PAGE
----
ACT-IAC is looking to prove out the agile approach in a pilot project advising the Department of Veterans Affairs on an ambitious project to unify its multiple points of entry for service delivery. It's one piece of a broader effort that is aligned with the administration focus on better customer service, and the VA's launch of its own in-house digital service.

Specifically, the VA pilot is designed to help set up a roadmap that other agencies can use to help improve their own digital services. ACT-IAC is helping to design "a seamless view of the customer" from the agency perspective, while giving veterans a holistic view of the agency, so that as customers, they can "go to VA and identify all the services that are at their disposal and interact seamlessly with those services," Holgate said. "That's the nirvana we are trying to get to."

New rules of the road

Next year also will see the implementation of a raft of new laws governing how federal IT is purchased, managed, and secured.

The Federal IT Acquisition Reform Act (FITARA) shift some IT budget and hiring authorities to agency CIOs, while the FISMA modernization bill (updating the Federal Information Security Management Act) aims to put federal network security and compliance on a more modern footing, bringing in continuous monitoring and ushering out paper reports. Additionally, the Digital Accountability and Transparency Act puts a new onus on government to publish financial information in machine readable formats.

While ACT-IAC doesn't create its own policies, its collective brainpower serves as "a force multiplier for OMB and others who are charged with implementing legislation," Holgate said.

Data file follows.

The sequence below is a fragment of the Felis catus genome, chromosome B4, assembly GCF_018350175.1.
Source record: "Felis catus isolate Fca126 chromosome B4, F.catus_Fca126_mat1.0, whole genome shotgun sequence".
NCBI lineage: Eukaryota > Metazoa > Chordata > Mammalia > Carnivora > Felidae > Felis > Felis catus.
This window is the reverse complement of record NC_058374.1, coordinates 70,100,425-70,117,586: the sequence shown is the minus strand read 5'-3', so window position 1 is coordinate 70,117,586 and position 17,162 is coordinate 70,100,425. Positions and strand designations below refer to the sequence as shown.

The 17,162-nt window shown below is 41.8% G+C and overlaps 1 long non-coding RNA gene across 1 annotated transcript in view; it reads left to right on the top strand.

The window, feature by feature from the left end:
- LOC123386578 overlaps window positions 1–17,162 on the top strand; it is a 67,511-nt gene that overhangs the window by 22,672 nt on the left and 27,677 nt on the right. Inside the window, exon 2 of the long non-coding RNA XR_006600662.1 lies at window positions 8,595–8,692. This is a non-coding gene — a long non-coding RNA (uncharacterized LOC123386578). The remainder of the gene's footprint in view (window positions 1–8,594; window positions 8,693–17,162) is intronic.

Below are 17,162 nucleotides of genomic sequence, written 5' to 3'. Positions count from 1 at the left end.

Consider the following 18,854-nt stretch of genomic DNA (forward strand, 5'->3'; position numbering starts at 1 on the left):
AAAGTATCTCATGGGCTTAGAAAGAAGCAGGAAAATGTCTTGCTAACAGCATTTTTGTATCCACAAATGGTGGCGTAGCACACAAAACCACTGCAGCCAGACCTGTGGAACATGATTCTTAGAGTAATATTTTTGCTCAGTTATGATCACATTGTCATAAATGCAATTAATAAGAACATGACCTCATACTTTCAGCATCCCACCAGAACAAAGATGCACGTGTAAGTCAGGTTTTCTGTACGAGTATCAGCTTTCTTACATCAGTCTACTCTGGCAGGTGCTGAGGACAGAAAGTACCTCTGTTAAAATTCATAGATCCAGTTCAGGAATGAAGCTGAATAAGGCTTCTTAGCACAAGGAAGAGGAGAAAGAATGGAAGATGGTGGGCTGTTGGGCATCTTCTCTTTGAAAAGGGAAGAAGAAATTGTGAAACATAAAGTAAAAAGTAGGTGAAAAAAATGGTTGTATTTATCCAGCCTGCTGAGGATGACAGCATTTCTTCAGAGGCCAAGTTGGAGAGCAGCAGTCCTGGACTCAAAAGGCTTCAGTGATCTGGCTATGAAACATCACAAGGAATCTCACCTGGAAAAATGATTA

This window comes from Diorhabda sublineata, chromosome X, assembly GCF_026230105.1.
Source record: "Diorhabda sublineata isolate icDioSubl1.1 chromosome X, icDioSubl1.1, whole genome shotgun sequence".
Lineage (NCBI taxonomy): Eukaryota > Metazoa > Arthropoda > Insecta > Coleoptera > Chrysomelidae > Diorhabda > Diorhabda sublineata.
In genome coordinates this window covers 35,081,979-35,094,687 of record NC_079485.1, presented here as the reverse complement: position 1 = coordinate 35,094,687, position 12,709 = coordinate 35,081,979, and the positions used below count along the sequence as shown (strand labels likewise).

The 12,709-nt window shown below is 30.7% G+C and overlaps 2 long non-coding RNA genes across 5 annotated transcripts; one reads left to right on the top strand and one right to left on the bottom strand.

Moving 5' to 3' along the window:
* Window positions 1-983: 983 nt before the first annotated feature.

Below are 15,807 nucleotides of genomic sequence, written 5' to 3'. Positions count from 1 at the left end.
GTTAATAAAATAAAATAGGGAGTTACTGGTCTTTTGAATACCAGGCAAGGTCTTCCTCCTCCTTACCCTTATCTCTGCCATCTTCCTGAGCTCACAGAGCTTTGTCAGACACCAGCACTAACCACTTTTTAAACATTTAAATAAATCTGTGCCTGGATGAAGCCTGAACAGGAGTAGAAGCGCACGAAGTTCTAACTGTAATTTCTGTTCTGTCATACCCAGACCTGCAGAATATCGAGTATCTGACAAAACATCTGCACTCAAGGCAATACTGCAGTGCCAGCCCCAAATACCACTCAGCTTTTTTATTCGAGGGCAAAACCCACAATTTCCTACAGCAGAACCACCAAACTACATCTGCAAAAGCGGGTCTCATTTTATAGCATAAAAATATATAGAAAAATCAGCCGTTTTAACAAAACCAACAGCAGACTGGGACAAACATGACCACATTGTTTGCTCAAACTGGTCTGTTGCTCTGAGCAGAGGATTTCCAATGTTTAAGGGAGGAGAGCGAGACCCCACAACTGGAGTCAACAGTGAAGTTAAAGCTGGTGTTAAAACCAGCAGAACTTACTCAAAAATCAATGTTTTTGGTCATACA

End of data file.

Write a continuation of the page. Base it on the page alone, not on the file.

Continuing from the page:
The version of FITARA that passed was "somewhat less ambitious" than the legislation originally proposed in 2013, Holgate said. The FISMA update offers "a bigger opportunity to reinforce for us building cyber into acquisitions," he told FCW.

All these statutes are examples of how "we've entered a world that's much more about the information and much less about the specific technology on which the information resides," Chenok said. "And that has implications for how you organize information programs and how you design cybersecurity. As people are using more and different platforms and devices to transmit information, you have to design cyber in a more resilient fashion."

About the Author

Adam Mazmanian is executive editor of FCW.

Before joining the editing team, Mazmanian was an FCW staff writer covering Congress, government-wide technology policy and the Department of Veterans Affairs. Prior to joining FCW, Mazmanian was technology correspondent for National Journal and served in a variety of editorial roles at B2B news service SmartBrief. Mazmanian has contributed reviews and articles to the Washington Post, the Washington City Paper, Newsday, New York Press, Architect Magazine and other publications.

Click here for previous articles by Mazmanian. Connect with him on Twitter at @thisismaz.